Vincent looked in other windows and saw the same things there. He decided that Home wasn’t really a place but where the people who loved you lived. “I guess I don’t have a Home,” he thought. He wandered around town and gazed at the familiar stars. Just then he heard a voice he knew. It was the captain. “‘I’ve been looking all over for you!’” he said. He picked Vincent up and scratched his chin and belly. “‘Let’s go home,’” he told Vincent.

celebrate-picture-books-picture-book-review-vincent-comes-home-cargo-captain-finds-vincent

Copyright Jessixa Bagley and Aaron Bagley, 2018. Courtesy of us.macmillan.com.

Jessixa and Aaron Bagley’s endearing story about the meaning of Home will charm young readers who are beginning to navigate their own way in the world, leaving home for school and activities. Their lyrical storytelling offers tender comfort and heartwarming reassurance that Home is rich with those who love you and is always there waiting for your return. 

Beautiful watercolors bring to life the unique cargo ship setting, with its vibrant containers and world port-to-port schedule as well as the homey galley, staterooms, and common areas that make Domus a well-chosen name. Seen from afar, the European city, tropical island, and arctic vista—as well as the captain’s cabin filled with posters and souvenirs from the Domus’s trips—will entice young readers to do a bit of armchair traveling themselves. But, like Vincent, they will embrace their own home as the most wonderful place in the world.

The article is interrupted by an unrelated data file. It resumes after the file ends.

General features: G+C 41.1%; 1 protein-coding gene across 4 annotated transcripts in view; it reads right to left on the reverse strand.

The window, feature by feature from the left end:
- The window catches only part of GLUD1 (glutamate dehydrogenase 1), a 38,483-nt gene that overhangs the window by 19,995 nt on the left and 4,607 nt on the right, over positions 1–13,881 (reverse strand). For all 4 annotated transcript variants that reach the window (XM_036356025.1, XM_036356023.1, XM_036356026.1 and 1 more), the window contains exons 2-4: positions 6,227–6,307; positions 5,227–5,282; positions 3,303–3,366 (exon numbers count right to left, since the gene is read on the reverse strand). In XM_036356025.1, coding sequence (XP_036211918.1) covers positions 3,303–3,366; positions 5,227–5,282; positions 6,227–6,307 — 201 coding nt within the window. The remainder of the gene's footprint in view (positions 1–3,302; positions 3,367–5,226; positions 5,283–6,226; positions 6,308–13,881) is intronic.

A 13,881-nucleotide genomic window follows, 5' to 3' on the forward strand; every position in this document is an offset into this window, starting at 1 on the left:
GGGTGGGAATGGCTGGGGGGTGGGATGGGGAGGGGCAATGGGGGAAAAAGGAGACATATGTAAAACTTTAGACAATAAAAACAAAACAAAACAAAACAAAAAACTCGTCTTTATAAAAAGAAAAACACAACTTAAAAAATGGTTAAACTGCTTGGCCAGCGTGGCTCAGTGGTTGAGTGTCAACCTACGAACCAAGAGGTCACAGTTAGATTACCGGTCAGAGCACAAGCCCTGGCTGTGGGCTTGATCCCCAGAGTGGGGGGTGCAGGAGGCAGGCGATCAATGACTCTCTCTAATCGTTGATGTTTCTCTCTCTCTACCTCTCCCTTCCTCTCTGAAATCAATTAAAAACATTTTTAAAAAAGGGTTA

A thoughtful book for children just entering school or other new situations or to share the warmth of home, Vincent Comes Home would be a welcome addition to personal or classroom libraries.

Ages 4 – 7

Roaring Brook Press, 2018 | ISBN 978-1626727809

Discover more about Jessixa Bagley, her books, and her art on her website.

To learn more about Aaron Bagley, his books, and his art, visit his website.

Adopt a Cat Month Activity

celebrate-picture-books-picture-book-review-wooden-bead-cat-craft

A Little Ball of Love Craft

 

This sweet little kitten is easy to make and can keep you company on your desk or shelf! Since every kitten is different, you can make yours to look just the way you want. Here’s how I made mine:

Supplies

  • Wooden ball with a flat bottom, available in craft stores and in different sizes
  • Craft paint in any color kitten you’d like (I used red and yellow and mixed it to make a mottled orange)
  • Craft paint in pink or white for the inner ear
  • Scrap of fleece for the ears. Fleece is easily shaped to the rounded ball and when painted is stiff enough to stand up on its own.
  • Thin, colored wire in several colors for the tail (string or twine, wrapped wire, fleece, stiff paper, and other materials could also be used)
  • Paint brush
  • Permanent marker for making the face
  • Hot glue gun or strong glue

Directions

  1. Paint the wooden ball and let dry
  2. Paint the scrap of fleece to match the wooden ball, let dry
  3. Cut out small triangular shapes for the ears. Round the bottom of the ears slightly so they fit the shape of the ball
  4. If making a tail from several colors of thin wire, twist them together, leaving one end untwisted
  5. With the glue gun or strong glue attach the ears to the top of the head
  6. With the glue gun attach the tail to the back of the wooden ball in the center near the base
  7. With the marker, draw eyes, nose, and mouth for the face and semicircles near the bottom for the paws

celebrate-picture-books-picture-book-review-vincent-comes-home-cover

You can find Vincent Comes Home at these booksellers

Amazon | Barnes & Noble | Books-a-Million | IndieBound | Powells

Picture Book Review